Councilor Lydia Edwards introduced a hearing order to review the Charter of the City of Boston this week.
The City Charter defines the powers and responsibilities of local government – from the Mayor and Council to the School Committee and other governing bodies, from elections and budgetary procedures to planning, zoning, the ability to nominate members of boards and commissions, and numerous other matters affecting the city government.
“Bostonians deserve a government that is responsive to the needs of their daily lives and tackles the fundamental challenges of our time,” said Councilor Edwards. “It’s critical we ask residents whether the structure of city government today is capable of delivering what the people want.”
Boston adopted a modern charter in 1909, and subsequently amended, or had altered by action of the state legislature, the City’s Charter and critical powers and functions of government through special acts, in the years 1924, 1948, 1951, 1956, 1969, 1982, 1986, 1991, and 1993. Uniquely in the Commonwealth of Massachusetts, Boston’s Charter is a “patchwork of special acts” rather than a uniform document. This makes analysis and amendment of Boston’s form of government complex and reliant on substantial legal and legislative interpretation, including a history of court rulings.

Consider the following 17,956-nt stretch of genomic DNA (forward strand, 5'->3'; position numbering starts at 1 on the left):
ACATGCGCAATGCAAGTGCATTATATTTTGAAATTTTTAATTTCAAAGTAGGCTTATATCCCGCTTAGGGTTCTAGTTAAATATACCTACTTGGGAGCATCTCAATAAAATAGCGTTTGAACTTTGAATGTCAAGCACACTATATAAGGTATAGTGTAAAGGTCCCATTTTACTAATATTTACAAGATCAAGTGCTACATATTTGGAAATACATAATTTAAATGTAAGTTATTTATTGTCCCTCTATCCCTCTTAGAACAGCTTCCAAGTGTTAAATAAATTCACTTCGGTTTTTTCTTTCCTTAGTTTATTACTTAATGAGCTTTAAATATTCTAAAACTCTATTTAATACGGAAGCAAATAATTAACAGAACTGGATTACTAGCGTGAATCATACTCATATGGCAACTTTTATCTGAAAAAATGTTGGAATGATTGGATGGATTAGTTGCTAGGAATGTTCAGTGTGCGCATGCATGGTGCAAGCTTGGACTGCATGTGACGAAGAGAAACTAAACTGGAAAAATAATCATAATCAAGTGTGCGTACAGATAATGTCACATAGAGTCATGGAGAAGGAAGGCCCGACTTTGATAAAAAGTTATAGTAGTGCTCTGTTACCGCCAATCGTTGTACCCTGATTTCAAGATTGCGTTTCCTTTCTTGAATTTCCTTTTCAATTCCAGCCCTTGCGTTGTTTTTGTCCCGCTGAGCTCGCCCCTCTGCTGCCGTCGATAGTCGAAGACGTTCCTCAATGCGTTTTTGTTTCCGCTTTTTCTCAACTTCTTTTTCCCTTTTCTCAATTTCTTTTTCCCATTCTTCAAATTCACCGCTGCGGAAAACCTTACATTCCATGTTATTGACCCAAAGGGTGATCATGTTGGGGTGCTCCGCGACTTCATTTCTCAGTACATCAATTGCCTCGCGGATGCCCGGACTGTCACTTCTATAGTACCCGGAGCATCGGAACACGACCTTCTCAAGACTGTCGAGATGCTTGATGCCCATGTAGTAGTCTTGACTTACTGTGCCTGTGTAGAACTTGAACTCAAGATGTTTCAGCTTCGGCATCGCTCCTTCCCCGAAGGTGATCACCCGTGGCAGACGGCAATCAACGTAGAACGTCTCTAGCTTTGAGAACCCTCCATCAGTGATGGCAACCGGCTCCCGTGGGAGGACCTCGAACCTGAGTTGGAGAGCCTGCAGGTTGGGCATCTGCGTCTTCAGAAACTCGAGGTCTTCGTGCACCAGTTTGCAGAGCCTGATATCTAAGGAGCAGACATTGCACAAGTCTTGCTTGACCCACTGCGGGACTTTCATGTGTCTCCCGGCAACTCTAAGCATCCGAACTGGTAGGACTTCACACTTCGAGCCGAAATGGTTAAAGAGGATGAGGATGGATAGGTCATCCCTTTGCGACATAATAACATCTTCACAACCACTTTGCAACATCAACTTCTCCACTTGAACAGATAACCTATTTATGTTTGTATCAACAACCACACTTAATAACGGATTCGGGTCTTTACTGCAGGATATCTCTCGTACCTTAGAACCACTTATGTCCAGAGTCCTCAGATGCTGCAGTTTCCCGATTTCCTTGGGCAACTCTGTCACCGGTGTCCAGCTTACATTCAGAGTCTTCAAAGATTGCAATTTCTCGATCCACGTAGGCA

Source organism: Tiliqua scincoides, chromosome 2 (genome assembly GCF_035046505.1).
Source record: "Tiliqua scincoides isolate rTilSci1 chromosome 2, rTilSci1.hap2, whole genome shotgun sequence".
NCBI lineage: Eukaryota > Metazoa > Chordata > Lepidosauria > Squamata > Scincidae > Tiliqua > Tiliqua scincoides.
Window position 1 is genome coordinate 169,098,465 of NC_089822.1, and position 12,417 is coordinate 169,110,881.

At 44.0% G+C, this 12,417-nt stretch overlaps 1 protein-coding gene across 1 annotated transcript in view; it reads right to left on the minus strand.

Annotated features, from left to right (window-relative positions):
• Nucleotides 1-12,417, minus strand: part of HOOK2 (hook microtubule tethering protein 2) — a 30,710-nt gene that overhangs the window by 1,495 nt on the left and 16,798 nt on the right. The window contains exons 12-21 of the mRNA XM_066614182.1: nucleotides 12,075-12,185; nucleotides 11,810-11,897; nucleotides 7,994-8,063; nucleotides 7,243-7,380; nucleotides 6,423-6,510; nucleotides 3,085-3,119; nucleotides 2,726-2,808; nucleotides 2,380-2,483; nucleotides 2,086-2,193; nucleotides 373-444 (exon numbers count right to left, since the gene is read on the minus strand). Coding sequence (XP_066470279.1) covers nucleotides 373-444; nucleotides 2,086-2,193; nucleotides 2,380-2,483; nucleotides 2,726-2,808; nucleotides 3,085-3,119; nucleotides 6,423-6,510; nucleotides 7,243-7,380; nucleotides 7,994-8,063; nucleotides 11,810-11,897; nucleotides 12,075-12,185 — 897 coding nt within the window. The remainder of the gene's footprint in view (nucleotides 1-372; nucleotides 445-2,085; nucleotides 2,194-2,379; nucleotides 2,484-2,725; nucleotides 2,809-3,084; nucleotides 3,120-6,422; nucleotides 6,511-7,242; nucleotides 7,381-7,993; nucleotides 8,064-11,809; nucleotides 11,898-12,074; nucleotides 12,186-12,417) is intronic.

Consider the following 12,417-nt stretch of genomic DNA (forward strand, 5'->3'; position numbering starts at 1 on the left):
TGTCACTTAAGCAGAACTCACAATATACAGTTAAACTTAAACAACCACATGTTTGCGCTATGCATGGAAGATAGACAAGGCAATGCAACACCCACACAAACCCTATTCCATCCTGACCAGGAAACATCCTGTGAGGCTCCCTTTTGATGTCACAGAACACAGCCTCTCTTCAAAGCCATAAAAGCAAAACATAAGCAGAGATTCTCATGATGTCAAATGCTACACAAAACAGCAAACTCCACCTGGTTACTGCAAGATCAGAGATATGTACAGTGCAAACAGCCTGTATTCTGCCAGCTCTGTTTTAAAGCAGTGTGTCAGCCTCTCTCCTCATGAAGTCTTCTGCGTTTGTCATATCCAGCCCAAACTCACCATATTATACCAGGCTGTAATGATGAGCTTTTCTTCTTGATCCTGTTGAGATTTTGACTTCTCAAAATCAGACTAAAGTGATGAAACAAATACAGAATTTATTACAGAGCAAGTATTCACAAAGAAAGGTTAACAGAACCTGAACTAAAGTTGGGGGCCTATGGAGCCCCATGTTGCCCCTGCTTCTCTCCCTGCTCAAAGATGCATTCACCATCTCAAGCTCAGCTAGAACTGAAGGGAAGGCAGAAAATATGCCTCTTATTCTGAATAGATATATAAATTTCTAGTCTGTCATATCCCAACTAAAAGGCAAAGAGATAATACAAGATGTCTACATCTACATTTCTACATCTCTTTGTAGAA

In recent years, community members and members of the Council have highlighted issues relevant to the charter, including the budgetary powers of the City, its officials, and individual residents through participatory budgeting; the governance of the school committee, including the appointment or election of members and voting powers of student members of the body; the planning and development functions of the city; and numerous other issues.
“It is critical the form of government in the City of Boston involve, activate and empower residents of our City in holistic and democratic deliberation over the future of our communities,” continued Edwards. “Over the past two years, it has been my blessing to meet with many advocates, including the late Councilor Turner, to discuss the structure and limits of city government and I believe it is now time to engage in an inclusive, citywide discussion.”